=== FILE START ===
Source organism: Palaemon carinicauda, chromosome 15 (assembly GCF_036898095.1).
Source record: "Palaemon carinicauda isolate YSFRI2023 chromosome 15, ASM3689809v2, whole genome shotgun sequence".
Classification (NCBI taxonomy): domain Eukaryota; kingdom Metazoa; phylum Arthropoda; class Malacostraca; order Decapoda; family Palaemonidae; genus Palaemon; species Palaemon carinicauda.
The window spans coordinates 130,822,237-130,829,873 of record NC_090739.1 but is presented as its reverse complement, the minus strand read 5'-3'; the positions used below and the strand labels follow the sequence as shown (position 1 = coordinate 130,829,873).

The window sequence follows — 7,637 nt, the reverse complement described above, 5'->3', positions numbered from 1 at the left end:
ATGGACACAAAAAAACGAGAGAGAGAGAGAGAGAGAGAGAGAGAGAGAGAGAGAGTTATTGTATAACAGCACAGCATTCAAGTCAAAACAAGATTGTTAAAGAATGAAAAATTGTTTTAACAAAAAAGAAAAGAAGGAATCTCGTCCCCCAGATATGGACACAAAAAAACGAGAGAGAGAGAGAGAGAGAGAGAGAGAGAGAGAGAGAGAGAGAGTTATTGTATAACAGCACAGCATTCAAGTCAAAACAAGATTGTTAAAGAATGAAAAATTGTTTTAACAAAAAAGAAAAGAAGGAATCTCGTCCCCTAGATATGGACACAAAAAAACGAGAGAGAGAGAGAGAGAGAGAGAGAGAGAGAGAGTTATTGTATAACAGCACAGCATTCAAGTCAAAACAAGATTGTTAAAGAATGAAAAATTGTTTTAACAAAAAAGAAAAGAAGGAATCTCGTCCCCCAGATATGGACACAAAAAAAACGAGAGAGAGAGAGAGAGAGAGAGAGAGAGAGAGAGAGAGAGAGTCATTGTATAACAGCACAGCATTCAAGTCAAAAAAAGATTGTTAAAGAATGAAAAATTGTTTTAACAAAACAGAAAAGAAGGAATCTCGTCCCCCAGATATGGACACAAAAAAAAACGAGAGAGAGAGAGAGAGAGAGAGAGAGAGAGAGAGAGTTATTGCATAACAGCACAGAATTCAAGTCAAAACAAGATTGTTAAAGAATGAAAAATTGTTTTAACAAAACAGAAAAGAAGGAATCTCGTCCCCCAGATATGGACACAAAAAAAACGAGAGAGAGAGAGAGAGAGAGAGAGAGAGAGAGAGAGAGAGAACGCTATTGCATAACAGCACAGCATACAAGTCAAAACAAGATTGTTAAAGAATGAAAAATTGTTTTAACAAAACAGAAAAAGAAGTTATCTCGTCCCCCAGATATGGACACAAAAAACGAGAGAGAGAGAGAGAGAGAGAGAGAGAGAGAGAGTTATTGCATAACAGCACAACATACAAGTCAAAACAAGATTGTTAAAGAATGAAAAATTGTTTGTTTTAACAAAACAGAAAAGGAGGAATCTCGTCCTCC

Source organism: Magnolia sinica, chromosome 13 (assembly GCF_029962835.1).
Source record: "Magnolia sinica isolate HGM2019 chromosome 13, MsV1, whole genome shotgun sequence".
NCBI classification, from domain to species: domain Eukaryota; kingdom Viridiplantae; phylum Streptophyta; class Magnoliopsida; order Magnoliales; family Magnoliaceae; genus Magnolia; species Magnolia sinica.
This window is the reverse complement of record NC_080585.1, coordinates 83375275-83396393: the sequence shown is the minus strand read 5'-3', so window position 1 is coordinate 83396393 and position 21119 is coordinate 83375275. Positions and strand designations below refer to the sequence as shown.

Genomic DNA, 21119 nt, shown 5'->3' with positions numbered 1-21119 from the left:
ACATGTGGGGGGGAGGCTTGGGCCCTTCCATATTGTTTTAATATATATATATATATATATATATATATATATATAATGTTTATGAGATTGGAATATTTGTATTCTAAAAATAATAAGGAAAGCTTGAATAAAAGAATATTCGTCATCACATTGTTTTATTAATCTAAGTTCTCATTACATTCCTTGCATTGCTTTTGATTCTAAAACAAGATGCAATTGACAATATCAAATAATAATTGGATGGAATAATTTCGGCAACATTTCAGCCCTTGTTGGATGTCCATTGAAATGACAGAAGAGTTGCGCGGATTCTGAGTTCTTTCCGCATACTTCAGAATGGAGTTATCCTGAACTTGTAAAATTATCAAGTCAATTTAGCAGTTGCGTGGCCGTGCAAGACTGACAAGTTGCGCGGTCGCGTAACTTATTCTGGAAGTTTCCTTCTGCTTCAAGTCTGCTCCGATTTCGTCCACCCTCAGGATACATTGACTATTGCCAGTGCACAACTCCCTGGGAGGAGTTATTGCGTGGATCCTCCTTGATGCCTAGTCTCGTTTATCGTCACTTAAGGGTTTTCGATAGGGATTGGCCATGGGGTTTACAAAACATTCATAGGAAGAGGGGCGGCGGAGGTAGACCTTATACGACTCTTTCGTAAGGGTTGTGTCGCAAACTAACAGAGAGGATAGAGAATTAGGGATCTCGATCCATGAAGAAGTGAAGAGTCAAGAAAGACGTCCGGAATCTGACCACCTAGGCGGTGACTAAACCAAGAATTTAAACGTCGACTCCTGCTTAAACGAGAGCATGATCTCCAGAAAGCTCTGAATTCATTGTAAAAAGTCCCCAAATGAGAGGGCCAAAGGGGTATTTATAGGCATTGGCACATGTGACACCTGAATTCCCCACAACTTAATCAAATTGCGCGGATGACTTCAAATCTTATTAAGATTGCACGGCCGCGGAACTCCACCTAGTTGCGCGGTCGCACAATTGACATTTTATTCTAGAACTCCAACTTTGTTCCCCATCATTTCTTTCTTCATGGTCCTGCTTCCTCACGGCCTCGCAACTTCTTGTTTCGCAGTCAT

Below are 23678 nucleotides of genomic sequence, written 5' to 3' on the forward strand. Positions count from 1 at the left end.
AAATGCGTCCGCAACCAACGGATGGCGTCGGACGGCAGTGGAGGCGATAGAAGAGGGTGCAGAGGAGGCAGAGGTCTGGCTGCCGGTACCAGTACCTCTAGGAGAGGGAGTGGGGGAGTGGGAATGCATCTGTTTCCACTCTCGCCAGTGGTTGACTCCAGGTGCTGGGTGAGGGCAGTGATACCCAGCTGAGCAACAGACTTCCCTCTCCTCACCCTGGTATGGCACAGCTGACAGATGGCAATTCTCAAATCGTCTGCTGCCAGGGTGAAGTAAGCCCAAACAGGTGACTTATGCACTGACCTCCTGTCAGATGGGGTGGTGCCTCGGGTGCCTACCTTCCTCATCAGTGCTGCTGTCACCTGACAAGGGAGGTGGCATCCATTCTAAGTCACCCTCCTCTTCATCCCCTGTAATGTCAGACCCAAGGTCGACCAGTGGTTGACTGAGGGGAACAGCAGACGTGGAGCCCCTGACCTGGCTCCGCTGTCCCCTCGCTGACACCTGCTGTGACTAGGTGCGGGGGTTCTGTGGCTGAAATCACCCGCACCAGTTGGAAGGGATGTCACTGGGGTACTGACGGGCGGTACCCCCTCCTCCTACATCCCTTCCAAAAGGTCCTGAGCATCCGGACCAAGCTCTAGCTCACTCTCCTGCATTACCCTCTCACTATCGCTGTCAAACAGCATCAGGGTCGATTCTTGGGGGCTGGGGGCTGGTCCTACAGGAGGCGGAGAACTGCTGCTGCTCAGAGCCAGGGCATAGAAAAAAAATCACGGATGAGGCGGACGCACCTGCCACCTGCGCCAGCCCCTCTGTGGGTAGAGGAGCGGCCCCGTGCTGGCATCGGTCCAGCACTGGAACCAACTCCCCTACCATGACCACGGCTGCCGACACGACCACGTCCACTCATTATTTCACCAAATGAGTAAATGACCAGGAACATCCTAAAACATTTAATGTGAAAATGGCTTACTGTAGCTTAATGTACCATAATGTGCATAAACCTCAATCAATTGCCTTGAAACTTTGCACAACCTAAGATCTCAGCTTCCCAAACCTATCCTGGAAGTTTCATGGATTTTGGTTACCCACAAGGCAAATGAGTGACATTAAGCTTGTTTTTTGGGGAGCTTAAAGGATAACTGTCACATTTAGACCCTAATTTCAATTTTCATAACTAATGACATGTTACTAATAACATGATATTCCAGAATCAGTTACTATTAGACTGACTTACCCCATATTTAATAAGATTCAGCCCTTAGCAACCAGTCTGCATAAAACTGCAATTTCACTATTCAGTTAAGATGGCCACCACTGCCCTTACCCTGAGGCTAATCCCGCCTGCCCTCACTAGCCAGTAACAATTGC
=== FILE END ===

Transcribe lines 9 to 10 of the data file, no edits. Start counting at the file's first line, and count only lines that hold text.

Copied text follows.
NCBI classification, from domain to species: domain Eukaryota; kingdom Viridiplantae; phylum Streptophyta; class Magnoliopsida; order Magnoliales; family Magnoliaceae; genus Magnolia; species Magnolia sinica.
This window is the reverse complement of record NC_080585.1, coordinates 83375275-83396393: the sequence shown is the minus strand read 5'-3', so window position 1 is coordinate 83396393 and position 21119 is coordinate 83375275. Positions and strand designations below refer to the sequence as shown.